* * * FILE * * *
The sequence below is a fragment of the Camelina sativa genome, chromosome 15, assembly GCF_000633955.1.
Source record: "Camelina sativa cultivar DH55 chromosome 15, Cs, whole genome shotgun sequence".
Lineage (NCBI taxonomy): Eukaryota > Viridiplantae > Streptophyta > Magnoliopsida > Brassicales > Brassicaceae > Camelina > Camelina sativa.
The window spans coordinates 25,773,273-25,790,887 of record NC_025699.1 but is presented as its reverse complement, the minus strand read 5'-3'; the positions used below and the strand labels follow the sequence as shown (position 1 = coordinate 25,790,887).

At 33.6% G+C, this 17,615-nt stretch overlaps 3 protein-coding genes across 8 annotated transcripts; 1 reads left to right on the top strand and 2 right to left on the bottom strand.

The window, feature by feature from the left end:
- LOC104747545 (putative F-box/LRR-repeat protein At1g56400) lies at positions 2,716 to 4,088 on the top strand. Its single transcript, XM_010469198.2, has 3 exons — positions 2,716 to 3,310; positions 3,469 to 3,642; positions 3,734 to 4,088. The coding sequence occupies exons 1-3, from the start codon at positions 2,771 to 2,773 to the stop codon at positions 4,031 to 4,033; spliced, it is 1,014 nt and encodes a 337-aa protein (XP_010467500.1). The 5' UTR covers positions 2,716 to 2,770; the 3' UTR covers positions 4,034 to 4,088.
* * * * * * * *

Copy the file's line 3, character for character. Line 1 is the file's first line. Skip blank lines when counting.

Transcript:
Lineage (NCBI taxonomy): Eukaryota > Viridiplantae > Streptophyta > Magnoliopsida > Brassicales > Brassicaceae > Camelina > Camelina sativa.